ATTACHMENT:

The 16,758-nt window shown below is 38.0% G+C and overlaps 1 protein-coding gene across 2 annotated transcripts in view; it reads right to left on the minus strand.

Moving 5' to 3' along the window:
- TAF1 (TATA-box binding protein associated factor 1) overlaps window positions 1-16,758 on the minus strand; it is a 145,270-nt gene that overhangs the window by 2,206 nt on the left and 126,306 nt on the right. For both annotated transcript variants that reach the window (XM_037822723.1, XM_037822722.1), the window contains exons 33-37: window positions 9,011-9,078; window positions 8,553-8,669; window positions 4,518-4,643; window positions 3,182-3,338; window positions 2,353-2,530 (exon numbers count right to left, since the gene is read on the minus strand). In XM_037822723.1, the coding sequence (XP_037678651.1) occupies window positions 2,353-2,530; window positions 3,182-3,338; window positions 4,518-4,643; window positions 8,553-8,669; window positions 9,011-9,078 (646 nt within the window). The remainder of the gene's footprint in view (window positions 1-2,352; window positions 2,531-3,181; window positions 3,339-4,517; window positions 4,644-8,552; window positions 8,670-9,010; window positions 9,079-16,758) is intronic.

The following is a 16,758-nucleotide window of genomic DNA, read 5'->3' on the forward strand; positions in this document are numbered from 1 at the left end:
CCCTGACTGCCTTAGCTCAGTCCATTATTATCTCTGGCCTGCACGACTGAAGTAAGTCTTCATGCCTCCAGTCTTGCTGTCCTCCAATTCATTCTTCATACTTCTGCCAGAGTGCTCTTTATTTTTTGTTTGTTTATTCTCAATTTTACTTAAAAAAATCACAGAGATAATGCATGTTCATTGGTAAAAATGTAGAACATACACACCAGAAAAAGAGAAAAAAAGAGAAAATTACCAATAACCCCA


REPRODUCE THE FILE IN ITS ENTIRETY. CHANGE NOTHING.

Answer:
The 16,758-nt window shown below is 38.0% G+C and overlaps 1 protein-coding gene across 2 annotated transcripts in view; it reads right to left on the minus strand.

Moving 5' to 3' along the window:
- TAF1 (TATA-box binding protein associated factor 1) overlaps window positions 1-16,758 on the minus strand; it is a 145,270-nt gene that overhangs the window by 2,206 nt on the left and 126,306 nt on the right. For both annotated transcript variants that reach the window (XM_037822723.1, XM_037822722.1), the window contains exons 33-37: window positions 9,011-9,078; window positions 8,553-8,669; window positions 4,518-4,643; window positions 3,182-3,338; window positions 2,353-2,530 (exon numbers count right to left, since the gene is read on the minus strand). In XM_037822723.1, the coding sequence (XP_037678651.1) occupies window positions 2,353-2,530; window positions 3,182-3,338; window positions 4,518-4,643; window positions 8,553-8,669; window positions 9,011-9,078 (646 nt within the window). The remainder of the gene's footprint in view (window positions 1-2,352; window positions 2,531-3,181; window positions 3,339-4,517; window positions 4,644-8,552; window positions 8,670-9,010; window positions 9,079-16,758) is intronic.

The following is a 16,758-nucleotide window of genomic DNA, read 5'->3' on the forward strand; positions in this document are numbered from 1 at the left end:
CCCTGACTGCCTTAGCTCAGTCCATTATTATCTCTGGCCTGCACGACTGAAGTAAGTCTTCATGCCTCCAGTCTTGCTGTCCTCCAATTCATTCTTCATACTTCTGCCAGAGTGCTCTTTATTTTTTGTTTGTTTATTCTCAATTTTACTTAAAAAAATCACAGAGATAATGCATGTTCATTGGTAAAAATGTAGAACATACACACCAGAAAAAGAGAAAAAAAGAGAAAATTACCAATAACCCCA